MoVeP 2010 (28. June - 02. July 2010, Aachen)
Student session
Feb. 2012 Homepage of MOVEP 2012
10.7.2010 most of the slides are online
5.7.2010 picture gallery of
MOVEP 2010
18.6.2010 detailed schedule is online
17.6.2010 local information leaflet
31.5.2010 accommodation: special rates
now until June 7
22.5.2010 submission closed
4.5.2010 tentative schedule is online
3.5.2010 abstracts of some talks online
19.4.2010 information on accommodation
14.4.2010 style file for abstracts online
13.4.2010 information on travel grants
12.4.2010 registration is open
12.4.2010 Call for participation
10.4.2010 travel information is online
Important Dates
registration: April 12 - June 1, 2010
submission: until May 21, 2010
(for student session)
special rates for accommodation:
until May 27, 2010
school: June 28 - July 2, 2010
The program will be composed of 6 tutorials, each of 2:30h duration, and 5 technical talks, each of 1:30h duration.


Technical talks


Stochastic games
Krishnendu Chatterjee (IST Austria)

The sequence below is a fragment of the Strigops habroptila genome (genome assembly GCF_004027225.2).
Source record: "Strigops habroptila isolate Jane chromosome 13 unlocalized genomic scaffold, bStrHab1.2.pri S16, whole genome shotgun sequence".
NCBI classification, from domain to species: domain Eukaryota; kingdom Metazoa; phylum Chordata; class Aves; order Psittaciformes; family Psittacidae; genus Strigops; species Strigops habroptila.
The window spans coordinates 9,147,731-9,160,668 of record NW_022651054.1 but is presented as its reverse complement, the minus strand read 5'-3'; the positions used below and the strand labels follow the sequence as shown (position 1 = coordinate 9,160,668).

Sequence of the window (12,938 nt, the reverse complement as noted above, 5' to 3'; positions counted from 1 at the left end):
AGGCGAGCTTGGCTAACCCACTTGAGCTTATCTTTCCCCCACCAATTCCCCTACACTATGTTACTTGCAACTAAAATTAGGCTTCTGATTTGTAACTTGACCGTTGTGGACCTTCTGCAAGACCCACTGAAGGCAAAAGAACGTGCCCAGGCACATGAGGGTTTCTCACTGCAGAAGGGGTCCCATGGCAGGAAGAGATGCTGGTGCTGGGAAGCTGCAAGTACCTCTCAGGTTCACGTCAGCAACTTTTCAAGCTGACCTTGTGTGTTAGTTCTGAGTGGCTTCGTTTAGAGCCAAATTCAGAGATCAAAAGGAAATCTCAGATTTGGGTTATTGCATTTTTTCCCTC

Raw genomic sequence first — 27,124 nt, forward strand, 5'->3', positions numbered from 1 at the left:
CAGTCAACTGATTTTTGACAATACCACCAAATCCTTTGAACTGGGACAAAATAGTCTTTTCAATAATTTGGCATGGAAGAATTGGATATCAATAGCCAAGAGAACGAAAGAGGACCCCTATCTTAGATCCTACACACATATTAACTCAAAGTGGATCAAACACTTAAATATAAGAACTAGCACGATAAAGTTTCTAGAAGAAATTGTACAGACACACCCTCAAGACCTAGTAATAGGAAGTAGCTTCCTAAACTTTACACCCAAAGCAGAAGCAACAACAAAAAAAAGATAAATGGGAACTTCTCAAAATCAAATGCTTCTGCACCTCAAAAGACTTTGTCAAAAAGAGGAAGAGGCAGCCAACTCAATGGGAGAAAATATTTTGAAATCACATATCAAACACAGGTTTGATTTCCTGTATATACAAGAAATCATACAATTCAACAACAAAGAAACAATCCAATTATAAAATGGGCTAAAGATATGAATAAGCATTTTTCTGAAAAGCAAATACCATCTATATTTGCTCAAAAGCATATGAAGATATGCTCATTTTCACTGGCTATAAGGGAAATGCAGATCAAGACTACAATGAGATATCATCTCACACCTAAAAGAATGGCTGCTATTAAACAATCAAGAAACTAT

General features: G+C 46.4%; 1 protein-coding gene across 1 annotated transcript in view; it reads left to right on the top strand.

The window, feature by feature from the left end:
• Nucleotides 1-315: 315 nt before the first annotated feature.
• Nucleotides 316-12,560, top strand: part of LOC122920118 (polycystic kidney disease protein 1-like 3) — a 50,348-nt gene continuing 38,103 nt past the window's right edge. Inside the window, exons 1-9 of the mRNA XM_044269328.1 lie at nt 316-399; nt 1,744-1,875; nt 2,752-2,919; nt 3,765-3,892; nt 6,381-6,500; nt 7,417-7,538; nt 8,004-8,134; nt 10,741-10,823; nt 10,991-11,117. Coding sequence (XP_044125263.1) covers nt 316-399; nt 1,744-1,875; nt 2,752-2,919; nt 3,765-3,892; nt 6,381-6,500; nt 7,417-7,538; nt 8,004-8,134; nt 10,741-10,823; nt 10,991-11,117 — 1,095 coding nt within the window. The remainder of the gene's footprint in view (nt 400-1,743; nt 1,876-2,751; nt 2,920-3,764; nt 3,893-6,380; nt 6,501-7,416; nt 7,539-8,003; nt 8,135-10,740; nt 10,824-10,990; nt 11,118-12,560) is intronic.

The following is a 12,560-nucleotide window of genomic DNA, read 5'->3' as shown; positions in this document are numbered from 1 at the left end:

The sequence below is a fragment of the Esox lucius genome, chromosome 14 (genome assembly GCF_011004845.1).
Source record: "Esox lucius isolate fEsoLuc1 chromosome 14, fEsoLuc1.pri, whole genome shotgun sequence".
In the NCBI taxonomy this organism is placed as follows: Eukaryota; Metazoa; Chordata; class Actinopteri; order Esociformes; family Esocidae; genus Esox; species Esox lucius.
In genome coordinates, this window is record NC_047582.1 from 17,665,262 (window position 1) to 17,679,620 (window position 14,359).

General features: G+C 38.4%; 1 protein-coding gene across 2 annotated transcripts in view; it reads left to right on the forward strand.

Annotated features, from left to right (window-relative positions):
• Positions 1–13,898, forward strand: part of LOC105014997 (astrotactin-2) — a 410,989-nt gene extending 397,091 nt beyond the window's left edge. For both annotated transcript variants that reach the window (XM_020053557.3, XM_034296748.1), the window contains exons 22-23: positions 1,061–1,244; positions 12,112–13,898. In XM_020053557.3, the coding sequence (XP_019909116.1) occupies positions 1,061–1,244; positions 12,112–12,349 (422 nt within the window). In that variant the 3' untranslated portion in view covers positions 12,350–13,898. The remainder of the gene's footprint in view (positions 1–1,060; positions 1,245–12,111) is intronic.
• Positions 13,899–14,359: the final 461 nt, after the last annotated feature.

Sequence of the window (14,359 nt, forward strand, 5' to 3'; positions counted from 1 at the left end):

Game theory is the study of interaction between agents in the rich spectrum of relationships ranging between conflict and cooperation. The study of game theory was originally proposed as the mathematical foundation for behavior of rational agents in economics, and over the last few decades has proved its usefulness by providing new techniques and insights in logic and set theory, auction design and implementation, the design and study of the internet, verification, and biology. Dynamic games are used to model competitive processes evolving over time. Stochastic transitions are used for abstraction in modeling or to formalize inherent uncertainty, leading to quantitative statistical analysis. Stochastic games are dynamic games with stochastic transitions. They have a wide range of applications including economics, cell, population and evolutionary biology, queueing theory and performance evaluation, and quantitative temporal model checking. In this tutorial we explore the spectrum of stochastic game models ranging from Markov chains, to Markov decision processes, to 2-player perfect-information stochastic games. We will focus on the application of stochastic games in verification, and consider omega-regular objectives encompassing safety, liveness and parity objectives used in temporal logic model checking. The tutorial will describe some of the key techniques in analysis of stochastic games.